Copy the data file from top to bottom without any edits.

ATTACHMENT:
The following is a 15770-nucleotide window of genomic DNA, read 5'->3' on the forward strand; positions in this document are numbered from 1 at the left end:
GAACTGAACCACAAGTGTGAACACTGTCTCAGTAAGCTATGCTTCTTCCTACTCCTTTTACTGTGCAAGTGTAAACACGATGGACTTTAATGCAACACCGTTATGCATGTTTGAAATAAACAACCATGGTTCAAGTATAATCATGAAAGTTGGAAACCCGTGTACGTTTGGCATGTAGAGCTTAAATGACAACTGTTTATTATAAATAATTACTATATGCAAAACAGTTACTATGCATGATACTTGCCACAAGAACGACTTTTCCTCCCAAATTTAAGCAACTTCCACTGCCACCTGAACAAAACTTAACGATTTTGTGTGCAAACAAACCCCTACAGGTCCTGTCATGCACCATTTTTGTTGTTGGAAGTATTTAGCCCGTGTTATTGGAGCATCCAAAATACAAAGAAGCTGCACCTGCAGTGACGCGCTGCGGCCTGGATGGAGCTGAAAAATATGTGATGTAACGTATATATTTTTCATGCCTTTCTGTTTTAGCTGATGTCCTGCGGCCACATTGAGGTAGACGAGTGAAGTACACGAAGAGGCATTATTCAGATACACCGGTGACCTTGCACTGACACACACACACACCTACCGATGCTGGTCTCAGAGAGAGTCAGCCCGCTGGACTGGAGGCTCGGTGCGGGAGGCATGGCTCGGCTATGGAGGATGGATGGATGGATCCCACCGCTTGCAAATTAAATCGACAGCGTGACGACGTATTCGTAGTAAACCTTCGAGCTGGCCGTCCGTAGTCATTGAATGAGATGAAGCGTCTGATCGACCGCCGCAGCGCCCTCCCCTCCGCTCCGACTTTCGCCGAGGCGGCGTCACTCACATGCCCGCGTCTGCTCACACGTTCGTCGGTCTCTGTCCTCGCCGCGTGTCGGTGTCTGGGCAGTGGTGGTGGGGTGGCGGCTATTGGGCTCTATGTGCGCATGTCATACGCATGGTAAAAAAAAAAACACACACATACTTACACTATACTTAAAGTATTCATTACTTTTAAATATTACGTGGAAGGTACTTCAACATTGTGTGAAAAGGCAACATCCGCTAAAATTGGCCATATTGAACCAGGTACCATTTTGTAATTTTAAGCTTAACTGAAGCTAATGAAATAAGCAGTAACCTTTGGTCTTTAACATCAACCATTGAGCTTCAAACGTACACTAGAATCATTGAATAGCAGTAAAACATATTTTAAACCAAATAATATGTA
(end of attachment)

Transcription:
The following is a 15770-nucleotide window of genomic DNA, read 5'->3' on the forward strand; positions in this document are numbered from 1 at the left end:
GAACTGAACCACAAGTGTGAACACTGTCTCAGTAAGCTATGCTTCTTCCTACTCCTTTTACTGTGCAAGTGTAAACACGATGGACTTTAATGCAACACCGTTATGCATGTTTGAAATAAACAACCATGGTTCAAGTATAATCATGAAAGTTGGAAACCCGTGTACGTTTGGCATGTAGAGCTTAAATGACAACTGTTTATTATAAATAATTACTATATGCAAAACAGTTACTATGCATGATACTTGCCACAAGAACGACTTTTCCTCCCAAATTTAAGCAACTTCCACTGCCACCTGAACAAAACTTAACGATTTTGTGTGCAAACAAACCCCTACAGGTCCTGTCATGCACCATTTTTGTTGTTGGAAGTATTTAGCCCGTGTTATTGGAGCATCCAAAATACAAAGAAGCTGCACCTGCAGTGACGCGCTGCGGCCTGGATGGAGCTGAAAAATATGTGATGTAACGTATATATTTTTCATGCCTTTCTGTTTTAGCTGATGTCCTGCGGCCACATTGAGGTAGACGAGTGAAGTACACGAAGAGGCATTATTCAGATACACCGGTGACCTTGCACTGACACACACACACACCTACCGATGCTGGTCTCAGAGAGAGTCAGCCCGCTGGACTGGAGGCTCGGTGCGGGAGGCATGGCTCGGCTATGGAGGATGGATGGATGGATCCCACCGCTTGCAAATTAAATCGACAGCGTGACGACGTATTCGTAGTAAACCTTCGAGCTGGCCGTCCGTAGTCATTGAATGAGATGAAGCGTCTGATCGACCGCCGCAGCGCCCTCCCCTCCGCTCCGACTTTCGCCGAGGCGGCGTCACTCACATGCCCGCGTCTGCTCACACGTTCGTCGGTCTCTGTCCTCGCCGCGTGTCGGTGTCTGGGCAGTGGTGGTGGGGTGGCGGCTATTGGGCTCTATGTGCGCATGTCATACGCATGGTAAAAAAAAAAACACACACATACTTACACTATACTTAAAGTATTCATTACTTTTAAATATTACGTGGAAGGTACTTCAACATTGTGTGAAAAGGCAACATCCGCTAAAATTGGCCATATTGAACCAGGTACCATTTTGTAATTTTAAGCTTAACTGAAGCTAATGAAATAAGCAGTAACCTTTGGTCTTTAACATCAACCATTGAGCTTCAAACGTACACTAGAATCATTGAATAGCAGTAAAACATATTTTAAACCAAATAATATGTA